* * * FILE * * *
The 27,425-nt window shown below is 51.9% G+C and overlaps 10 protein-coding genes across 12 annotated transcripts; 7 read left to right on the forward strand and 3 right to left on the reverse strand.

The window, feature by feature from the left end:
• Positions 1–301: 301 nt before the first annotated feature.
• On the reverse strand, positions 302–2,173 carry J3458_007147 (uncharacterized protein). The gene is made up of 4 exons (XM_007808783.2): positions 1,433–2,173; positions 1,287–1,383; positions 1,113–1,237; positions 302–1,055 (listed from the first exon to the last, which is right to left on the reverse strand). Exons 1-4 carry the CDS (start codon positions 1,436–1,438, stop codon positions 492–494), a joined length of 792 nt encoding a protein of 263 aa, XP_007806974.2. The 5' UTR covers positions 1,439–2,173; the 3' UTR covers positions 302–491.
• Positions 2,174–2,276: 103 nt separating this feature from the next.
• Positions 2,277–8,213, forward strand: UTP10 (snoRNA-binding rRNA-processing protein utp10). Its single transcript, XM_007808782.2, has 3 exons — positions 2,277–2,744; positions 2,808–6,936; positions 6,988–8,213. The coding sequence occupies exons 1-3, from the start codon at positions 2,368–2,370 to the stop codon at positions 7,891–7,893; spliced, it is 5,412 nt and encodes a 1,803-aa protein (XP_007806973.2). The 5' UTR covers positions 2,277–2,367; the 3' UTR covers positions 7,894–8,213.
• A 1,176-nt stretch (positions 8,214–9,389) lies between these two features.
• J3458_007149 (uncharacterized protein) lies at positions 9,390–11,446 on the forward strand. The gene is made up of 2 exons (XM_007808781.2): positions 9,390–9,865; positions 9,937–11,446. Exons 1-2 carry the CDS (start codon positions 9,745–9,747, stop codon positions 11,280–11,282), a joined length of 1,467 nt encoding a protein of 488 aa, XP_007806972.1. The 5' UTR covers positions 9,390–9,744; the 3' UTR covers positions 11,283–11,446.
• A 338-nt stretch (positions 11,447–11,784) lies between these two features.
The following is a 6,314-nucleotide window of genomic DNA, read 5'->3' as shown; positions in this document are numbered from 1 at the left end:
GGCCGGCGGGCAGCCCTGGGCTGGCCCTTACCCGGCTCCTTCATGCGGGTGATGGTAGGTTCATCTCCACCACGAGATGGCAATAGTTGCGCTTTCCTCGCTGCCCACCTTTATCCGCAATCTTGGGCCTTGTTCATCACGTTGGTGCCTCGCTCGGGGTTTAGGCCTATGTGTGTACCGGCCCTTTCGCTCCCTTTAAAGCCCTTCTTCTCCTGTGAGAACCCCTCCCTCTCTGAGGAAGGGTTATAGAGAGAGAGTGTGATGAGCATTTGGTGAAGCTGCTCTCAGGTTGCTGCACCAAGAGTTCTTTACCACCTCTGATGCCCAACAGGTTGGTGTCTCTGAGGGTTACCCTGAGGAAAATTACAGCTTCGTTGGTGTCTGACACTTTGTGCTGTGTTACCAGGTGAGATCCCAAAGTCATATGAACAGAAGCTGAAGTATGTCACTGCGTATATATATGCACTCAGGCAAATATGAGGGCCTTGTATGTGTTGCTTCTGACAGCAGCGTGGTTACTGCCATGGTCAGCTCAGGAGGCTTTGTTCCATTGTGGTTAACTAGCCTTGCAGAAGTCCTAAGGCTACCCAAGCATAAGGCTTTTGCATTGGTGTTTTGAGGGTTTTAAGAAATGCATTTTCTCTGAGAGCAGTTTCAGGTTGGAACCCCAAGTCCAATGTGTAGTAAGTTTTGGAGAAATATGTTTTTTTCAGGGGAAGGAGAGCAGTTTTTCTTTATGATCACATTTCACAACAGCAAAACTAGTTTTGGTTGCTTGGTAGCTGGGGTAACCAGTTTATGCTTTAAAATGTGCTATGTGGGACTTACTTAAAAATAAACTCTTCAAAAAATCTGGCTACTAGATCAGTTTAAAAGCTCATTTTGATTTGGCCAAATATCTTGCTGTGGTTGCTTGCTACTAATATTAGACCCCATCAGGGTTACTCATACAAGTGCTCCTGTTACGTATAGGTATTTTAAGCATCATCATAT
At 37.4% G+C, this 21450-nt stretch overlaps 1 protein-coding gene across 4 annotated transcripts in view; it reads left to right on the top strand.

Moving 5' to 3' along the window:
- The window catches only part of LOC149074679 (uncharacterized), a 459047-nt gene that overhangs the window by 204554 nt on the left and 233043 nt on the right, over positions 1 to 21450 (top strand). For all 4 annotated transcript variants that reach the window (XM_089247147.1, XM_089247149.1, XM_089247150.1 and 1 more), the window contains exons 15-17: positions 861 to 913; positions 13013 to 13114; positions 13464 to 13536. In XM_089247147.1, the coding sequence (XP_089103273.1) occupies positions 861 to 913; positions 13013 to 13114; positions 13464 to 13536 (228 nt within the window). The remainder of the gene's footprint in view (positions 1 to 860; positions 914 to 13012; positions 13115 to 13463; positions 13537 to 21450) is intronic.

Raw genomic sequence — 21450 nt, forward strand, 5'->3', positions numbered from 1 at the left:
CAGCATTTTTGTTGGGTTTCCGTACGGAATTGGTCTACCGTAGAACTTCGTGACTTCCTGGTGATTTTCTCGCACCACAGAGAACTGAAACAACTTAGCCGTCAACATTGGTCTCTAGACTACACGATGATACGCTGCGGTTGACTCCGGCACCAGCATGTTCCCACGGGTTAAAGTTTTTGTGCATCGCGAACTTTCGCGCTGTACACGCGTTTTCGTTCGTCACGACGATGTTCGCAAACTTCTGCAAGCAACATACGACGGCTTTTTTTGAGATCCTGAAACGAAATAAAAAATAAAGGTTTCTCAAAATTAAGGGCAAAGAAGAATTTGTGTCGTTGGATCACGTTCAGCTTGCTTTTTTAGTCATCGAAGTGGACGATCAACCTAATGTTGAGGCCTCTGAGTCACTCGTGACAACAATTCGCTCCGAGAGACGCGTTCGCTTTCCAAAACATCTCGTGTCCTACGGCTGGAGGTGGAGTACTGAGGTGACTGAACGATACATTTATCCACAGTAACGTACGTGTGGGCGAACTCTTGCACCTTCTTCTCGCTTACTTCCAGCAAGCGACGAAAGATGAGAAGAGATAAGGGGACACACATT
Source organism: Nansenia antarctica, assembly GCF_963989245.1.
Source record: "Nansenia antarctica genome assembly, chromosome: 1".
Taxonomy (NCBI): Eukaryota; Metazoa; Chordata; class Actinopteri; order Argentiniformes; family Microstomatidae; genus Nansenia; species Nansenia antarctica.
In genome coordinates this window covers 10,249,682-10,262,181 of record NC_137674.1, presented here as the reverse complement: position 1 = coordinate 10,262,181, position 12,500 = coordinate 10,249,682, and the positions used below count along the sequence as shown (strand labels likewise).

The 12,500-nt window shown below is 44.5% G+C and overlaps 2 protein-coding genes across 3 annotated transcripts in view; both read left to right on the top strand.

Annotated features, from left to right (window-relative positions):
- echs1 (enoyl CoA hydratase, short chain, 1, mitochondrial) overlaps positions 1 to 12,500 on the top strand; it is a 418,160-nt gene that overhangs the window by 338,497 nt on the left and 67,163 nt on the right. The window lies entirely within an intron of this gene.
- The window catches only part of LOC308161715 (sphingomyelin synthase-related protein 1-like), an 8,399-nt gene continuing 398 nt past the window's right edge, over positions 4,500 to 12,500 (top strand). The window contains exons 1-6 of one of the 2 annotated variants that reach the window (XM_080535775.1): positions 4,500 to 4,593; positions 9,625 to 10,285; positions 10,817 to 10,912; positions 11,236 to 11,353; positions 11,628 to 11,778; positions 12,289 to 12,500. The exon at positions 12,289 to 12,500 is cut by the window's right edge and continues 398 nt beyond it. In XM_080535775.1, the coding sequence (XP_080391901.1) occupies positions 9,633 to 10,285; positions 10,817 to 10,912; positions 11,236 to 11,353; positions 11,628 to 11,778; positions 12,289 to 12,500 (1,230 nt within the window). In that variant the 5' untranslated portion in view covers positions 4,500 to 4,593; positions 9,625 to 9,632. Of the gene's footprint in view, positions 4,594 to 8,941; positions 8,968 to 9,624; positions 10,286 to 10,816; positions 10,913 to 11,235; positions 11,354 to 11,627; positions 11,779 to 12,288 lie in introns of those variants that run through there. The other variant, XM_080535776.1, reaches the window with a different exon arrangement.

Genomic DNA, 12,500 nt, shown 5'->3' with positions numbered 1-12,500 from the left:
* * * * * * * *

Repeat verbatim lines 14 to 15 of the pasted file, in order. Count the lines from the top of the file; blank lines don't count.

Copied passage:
- The window catches only part of LOC149074679 (uncharacterized), a 459047-nt gene that overhangs the window by 204554 nt on the left and 233043 nt on the right, over positions 1 to 21450 (top strand). For all 4 annotated transcript variants that reach the window (XM_089247147.1, XM_089247149.1, XM_089247150.1 and 1 more), the window contains exons 15-17: positions 861 to 913; positions 13013 to 13114; positions 13464 to 13536. In XM_089247147.1, the coding sequence (XP_089103273.1) occupies positions 861 to 913; positions 13013 to 13114; positions 13464 to 13536 (228 nt within the window). The remainder of the gene's footprint in view (positions 1 to 860; positions 914 to 13012; positions 13115 to 13463; positions 13537 to 21450) is intronic.

Raw genomic sequence — 21450 nt, forward strand, 5'->3', positions numbered from 1 at the left: